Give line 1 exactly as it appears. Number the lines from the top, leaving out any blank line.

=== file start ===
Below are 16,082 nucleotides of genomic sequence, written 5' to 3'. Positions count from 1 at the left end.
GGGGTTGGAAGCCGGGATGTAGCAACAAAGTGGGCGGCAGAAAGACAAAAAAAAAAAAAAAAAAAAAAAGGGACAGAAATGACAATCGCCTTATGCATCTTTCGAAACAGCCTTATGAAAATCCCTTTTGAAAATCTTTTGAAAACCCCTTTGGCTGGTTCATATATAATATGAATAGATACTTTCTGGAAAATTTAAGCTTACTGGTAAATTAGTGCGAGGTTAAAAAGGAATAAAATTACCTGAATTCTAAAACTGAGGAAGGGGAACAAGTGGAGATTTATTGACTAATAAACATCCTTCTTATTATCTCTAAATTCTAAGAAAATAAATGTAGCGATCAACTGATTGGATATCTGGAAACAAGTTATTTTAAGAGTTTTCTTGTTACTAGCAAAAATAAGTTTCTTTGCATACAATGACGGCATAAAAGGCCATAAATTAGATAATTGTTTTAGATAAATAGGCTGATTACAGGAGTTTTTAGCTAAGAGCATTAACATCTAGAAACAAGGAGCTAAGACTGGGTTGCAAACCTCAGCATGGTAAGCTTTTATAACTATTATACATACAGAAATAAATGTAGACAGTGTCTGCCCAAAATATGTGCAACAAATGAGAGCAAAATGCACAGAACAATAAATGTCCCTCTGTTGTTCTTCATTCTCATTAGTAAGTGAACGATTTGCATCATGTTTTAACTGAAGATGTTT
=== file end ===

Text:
Below are 16,082 nucleotides of genomic sequence, written 5' to 3'. Positions count from 1 at the left end.